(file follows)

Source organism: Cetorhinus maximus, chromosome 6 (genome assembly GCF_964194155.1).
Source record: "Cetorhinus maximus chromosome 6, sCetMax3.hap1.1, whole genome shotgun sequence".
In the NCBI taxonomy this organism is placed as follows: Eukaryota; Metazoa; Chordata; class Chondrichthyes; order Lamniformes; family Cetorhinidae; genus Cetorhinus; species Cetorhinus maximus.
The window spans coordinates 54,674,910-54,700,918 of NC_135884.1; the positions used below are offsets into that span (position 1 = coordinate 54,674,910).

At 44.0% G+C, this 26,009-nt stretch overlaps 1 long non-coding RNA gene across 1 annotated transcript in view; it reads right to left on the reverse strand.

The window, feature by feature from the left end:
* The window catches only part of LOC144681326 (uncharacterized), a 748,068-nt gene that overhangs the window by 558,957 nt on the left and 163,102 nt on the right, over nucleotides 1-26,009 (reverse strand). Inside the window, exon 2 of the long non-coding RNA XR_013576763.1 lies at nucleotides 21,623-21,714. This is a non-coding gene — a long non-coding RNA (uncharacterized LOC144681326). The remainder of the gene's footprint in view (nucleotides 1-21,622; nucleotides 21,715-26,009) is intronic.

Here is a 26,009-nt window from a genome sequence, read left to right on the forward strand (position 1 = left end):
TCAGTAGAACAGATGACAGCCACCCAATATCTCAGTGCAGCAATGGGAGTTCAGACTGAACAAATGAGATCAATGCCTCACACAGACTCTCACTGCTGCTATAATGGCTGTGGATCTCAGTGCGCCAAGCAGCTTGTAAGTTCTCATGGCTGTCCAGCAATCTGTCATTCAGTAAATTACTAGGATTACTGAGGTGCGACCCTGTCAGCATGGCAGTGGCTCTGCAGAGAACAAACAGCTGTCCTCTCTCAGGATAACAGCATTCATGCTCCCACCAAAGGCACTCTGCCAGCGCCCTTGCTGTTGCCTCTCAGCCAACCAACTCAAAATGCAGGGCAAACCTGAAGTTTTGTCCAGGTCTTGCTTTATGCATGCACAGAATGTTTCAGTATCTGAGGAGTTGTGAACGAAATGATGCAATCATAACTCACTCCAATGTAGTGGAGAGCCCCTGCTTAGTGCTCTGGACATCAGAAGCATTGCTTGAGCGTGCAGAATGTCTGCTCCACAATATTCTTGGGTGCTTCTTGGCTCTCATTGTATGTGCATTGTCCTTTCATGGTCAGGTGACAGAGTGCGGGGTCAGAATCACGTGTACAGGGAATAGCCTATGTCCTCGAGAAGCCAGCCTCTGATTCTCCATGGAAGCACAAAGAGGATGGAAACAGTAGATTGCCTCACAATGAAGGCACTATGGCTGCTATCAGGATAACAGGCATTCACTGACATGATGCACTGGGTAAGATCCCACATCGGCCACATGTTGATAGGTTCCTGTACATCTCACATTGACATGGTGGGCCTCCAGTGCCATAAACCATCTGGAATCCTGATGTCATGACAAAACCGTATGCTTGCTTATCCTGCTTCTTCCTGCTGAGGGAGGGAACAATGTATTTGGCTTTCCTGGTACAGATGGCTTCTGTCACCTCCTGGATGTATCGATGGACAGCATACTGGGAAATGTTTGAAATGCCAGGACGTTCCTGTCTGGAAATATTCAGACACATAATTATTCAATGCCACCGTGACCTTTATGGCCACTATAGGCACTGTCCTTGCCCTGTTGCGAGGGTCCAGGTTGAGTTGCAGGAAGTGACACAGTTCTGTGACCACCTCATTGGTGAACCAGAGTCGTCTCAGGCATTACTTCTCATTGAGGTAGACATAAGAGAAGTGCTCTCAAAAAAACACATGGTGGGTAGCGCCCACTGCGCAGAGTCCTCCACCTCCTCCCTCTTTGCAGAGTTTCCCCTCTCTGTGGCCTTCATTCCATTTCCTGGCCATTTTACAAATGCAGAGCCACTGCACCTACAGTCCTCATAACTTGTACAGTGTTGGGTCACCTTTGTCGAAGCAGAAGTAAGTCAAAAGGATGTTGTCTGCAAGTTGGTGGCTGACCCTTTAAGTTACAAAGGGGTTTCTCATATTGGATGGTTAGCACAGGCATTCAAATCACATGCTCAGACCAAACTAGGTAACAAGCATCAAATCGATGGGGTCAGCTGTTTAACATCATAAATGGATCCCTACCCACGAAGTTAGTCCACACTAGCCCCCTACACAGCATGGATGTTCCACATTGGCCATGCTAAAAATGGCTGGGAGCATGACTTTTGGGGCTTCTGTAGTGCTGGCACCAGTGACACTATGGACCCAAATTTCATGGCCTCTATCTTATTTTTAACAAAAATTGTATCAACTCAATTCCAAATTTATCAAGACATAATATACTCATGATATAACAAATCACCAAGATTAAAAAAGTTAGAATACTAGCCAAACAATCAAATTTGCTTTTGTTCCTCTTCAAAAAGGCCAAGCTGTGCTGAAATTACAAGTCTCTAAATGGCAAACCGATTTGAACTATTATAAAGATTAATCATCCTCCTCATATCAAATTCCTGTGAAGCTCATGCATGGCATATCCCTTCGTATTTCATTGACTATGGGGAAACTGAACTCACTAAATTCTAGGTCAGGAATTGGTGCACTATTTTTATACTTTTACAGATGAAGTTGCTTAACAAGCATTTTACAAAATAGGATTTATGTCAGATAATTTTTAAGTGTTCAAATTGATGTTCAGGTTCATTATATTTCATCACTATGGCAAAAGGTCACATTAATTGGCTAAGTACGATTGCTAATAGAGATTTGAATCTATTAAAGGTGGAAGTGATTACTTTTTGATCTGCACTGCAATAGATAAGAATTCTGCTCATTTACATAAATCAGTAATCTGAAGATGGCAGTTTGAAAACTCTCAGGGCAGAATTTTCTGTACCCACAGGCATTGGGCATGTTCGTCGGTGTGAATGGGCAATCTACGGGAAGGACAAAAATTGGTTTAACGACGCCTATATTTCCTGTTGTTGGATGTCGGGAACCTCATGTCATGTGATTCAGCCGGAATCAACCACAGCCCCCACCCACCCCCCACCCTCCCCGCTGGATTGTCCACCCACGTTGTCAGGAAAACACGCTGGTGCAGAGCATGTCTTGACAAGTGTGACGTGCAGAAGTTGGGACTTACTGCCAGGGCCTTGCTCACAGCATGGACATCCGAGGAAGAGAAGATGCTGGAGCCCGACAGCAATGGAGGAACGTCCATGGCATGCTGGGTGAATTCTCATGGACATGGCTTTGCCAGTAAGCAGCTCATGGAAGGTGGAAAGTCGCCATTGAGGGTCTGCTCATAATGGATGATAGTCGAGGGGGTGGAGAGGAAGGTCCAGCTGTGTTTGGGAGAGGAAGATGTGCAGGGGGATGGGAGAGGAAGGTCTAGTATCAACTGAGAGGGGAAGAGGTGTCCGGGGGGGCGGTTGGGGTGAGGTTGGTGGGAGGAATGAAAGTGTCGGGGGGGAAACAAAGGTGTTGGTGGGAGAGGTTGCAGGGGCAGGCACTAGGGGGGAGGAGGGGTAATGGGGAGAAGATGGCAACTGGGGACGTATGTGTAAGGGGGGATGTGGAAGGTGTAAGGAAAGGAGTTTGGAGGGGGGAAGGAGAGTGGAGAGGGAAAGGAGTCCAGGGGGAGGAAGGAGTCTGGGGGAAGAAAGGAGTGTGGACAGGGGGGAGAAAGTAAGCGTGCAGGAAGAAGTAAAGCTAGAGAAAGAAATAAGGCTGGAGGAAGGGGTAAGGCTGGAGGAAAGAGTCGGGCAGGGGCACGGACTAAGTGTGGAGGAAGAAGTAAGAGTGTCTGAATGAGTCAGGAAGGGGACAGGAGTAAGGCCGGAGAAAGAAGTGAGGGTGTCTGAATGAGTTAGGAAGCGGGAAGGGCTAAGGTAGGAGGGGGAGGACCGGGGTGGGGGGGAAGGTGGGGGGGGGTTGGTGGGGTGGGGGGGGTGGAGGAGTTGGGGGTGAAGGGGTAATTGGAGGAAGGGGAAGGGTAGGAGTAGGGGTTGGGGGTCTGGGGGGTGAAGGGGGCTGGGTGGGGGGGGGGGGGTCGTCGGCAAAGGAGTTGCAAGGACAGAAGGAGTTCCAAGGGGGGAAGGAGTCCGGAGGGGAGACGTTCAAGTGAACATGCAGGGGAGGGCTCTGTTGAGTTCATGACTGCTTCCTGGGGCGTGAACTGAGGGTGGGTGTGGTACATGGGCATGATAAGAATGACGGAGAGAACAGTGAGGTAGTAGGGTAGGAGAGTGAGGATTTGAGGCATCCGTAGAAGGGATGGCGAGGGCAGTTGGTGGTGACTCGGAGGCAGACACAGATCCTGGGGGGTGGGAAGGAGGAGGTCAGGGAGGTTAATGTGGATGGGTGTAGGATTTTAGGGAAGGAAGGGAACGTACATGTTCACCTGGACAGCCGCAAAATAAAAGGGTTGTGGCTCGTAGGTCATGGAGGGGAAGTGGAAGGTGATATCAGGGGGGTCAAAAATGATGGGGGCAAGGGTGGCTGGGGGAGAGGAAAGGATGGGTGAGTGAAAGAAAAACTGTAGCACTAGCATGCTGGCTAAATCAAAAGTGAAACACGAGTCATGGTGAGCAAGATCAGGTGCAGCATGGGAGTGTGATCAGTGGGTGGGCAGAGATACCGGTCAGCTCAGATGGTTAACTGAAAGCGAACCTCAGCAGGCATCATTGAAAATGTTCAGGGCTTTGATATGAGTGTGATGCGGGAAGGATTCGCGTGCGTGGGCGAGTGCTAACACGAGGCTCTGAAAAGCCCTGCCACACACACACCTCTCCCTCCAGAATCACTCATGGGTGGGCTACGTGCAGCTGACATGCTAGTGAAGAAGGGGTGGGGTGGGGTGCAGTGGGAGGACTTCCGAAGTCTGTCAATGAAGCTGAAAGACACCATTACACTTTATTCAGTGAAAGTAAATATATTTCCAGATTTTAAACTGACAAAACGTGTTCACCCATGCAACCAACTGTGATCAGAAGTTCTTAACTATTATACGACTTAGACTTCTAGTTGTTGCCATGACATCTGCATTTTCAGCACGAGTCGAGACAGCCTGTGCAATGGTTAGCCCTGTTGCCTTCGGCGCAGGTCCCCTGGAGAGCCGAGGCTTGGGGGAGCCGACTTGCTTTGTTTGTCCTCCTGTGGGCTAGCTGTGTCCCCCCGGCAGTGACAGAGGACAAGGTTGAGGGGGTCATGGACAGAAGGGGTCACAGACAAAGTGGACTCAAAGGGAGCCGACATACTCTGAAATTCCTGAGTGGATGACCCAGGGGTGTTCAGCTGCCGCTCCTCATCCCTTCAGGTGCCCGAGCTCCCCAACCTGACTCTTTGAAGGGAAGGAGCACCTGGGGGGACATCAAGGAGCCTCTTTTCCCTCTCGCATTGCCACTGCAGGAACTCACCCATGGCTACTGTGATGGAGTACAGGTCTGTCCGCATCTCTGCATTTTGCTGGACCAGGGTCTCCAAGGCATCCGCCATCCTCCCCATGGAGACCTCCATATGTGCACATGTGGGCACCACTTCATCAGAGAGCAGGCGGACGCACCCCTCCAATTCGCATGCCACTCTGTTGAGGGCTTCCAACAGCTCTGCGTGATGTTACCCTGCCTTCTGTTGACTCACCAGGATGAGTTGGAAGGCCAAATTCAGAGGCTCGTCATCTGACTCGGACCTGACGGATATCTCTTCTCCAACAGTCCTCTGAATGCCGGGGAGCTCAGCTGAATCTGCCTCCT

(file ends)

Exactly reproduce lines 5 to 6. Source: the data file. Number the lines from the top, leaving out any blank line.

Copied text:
At 44.0% G+C, this 26,009-nt stretch overlaps 1 long non-coding RNA gene across 1 annotated transcript in view; it reads right to left on the reverse strand.

The window, feature by feature from the left end: